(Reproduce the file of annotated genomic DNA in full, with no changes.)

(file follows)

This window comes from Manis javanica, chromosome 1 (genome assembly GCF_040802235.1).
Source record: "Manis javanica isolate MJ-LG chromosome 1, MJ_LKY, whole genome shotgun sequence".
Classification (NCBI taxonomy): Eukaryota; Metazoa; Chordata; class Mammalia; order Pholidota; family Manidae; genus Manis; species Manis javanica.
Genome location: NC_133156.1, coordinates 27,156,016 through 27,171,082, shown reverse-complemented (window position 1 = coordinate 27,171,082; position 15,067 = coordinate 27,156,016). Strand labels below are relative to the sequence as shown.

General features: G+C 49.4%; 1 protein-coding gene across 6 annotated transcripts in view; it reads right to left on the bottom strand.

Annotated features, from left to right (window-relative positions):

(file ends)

This window comes from Manis javanica, chromosome 1 (genome assembly GCF_040802235.1).
Source record: "Manis javanica isolate MJ-LG chromosome 1, MJ_LKY, whole genome shotgun sequence".
Classification (NCBI taxonomy): Eukaryota; Metazoa; Chordata; class Mammalia; order Pholidota; family Manidae; genus Manis; species Manis javanica.
Genome location: NC_133156.1, coordinates 27,156,016 through 27,171,082, shown reverse-complemented (window position 1 = coordinate 27,171,082; position 15,067 = coordinate 27,156,016). Strand labels below are relative to the sequence as shown.

General features: G+C 49.4%; 1 protein-coding gene across 6 annotated transcripts in view; it reads right to left on the bottom strand.

Annotated features, from left to right (window-relative positions):